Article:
The major tech companies did what they probably hoped was the requisite amount of bowing and scraping before the assembled members of both the House and the Senate intelligence committees on Wednesday, after being called on the carpet for their role in distributing Russian-backed ads and fake news during the 2016 election. But tangible commitments from the tech giants were few and far between.
Once the political rhetoric was swept away, representatives from Facebook, Google, and Twitter admitted they make money (in some cases quite a lot of it, as Facebook reported a record profit of $4.7 billion for the latest quarter) from their advertising businesses. And because of the structure of their platforms, all admitted that some of that money inevitably comes from fake accounts, including—as it turns out—agents of the Russian government.
Google, in fact, said that while Twitter has banned the Russian government-backed media outlet RT from its platform, the search giant had no plans to stop RT from advertising on YouTube, which has reportedly become a significant part of the Russian outlet’s media campaign. Why? Because its behavior hasn’t breached Google’s rules, the company said.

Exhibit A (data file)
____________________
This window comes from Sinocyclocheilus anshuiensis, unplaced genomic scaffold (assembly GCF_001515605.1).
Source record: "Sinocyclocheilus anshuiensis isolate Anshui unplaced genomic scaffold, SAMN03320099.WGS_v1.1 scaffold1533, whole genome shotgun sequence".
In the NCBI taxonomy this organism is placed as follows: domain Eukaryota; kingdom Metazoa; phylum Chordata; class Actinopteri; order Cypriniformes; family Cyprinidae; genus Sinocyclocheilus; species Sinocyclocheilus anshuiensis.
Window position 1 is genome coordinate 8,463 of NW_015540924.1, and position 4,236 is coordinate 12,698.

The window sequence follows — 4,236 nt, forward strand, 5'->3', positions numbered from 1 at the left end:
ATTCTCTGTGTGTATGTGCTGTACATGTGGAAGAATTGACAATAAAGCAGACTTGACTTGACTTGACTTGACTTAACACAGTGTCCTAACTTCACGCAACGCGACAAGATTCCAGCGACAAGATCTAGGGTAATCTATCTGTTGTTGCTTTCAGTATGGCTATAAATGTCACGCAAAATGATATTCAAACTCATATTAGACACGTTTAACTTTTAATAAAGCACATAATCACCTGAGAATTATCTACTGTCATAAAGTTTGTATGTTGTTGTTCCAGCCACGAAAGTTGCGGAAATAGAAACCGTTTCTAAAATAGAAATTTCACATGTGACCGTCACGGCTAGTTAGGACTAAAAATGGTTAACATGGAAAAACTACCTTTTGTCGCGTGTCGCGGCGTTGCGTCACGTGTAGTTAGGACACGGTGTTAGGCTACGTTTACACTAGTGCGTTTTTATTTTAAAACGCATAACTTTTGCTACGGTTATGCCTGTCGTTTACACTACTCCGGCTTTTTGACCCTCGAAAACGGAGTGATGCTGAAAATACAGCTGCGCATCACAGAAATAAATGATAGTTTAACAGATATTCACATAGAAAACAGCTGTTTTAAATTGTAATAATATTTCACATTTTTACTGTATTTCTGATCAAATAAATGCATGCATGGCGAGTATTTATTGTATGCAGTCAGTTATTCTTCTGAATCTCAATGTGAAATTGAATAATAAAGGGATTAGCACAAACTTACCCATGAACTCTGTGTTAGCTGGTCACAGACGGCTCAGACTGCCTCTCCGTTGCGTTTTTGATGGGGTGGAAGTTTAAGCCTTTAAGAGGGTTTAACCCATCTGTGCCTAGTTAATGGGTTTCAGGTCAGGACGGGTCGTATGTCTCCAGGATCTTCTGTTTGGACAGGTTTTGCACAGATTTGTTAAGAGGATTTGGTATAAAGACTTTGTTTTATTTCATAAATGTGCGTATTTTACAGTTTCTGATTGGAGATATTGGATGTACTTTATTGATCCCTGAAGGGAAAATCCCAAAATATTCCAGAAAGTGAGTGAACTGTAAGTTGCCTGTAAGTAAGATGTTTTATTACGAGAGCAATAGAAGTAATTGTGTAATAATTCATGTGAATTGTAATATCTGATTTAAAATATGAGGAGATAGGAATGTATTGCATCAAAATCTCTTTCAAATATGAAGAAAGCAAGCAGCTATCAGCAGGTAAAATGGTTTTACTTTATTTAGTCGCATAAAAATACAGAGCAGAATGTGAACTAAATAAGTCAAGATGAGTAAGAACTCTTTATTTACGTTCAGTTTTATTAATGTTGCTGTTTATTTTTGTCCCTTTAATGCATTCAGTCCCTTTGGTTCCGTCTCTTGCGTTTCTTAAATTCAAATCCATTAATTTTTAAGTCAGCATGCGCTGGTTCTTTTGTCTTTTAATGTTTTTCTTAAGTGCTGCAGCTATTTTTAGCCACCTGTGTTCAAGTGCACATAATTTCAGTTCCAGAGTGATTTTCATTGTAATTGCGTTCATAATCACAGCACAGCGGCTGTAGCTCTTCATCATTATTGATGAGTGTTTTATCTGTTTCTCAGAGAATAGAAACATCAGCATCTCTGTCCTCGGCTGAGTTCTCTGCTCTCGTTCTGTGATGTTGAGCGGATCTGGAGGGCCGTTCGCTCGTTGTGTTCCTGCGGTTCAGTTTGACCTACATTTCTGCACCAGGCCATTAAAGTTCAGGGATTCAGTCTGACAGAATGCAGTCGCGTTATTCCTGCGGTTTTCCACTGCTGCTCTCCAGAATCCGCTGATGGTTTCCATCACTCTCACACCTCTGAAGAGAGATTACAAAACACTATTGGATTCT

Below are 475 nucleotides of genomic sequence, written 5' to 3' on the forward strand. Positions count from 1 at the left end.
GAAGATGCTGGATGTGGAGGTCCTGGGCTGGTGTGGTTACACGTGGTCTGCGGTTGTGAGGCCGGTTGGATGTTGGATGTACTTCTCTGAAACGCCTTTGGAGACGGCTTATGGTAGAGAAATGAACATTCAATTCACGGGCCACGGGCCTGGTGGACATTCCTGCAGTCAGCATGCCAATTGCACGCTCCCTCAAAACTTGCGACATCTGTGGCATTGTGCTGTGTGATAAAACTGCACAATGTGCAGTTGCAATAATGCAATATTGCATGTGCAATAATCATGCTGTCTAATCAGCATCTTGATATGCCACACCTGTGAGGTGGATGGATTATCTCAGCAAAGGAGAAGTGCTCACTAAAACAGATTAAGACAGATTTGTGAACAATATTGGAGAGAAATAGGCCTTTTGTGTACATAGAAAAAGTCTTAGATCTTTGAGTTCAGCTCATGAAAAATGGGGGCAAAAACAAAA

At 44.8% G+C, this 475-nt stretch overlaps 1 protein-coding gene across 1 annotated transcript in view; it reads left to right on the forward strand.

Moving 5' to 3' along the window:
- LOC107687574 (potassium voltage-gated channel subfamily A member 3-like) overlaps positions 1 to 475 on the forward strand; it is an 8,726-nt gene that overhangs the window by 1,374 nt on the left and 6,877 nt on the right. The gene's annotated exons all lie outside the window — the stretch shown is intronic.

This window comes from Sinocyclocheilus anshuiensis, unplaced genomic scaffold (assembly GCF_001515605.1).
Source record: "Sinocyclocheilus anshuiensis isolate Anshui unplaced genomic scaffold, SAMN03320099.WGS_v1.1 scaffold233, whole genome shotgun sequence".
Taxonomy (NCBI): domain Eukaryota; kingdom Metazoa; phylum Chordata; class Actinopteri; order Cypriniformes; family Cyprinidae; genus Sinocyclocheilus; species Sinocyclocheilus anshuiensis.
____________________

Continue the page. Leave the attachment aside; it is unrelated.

In a nutshell, the trio were adamant (in a deferential way, of course) that while they look and behave very much like media companies, they will resist attempts to force them to abide by the same kinds of rules. Each committed to taking steps to add disclosure to their ads, in the hope that doing so might blunt the need for legislation, which the Senate is currently working on.
The three repeated many of the same tropes in their testimony that they trotted out in the Senate judiciary committee meeting on Tuesday. Namely, that malicious behavior by fake accounts created by Russian troll farms was relatively minor in scope compared to the size of their vast platforms, that they recognize how disturbing these incidents were—and they feel terrible about it—and that they are working hard to prevent it from happening again.
In all three cases, the companies appear to be trying desperately to have their cake and eat it too: Arguing that the number of fake accounts or dubious ads or malicious actors represents only a tiny fraction of the activity on their platforms (0.004 percent, according to Facebook) while telling advertisers and corporate users how effective their advertising and reach is.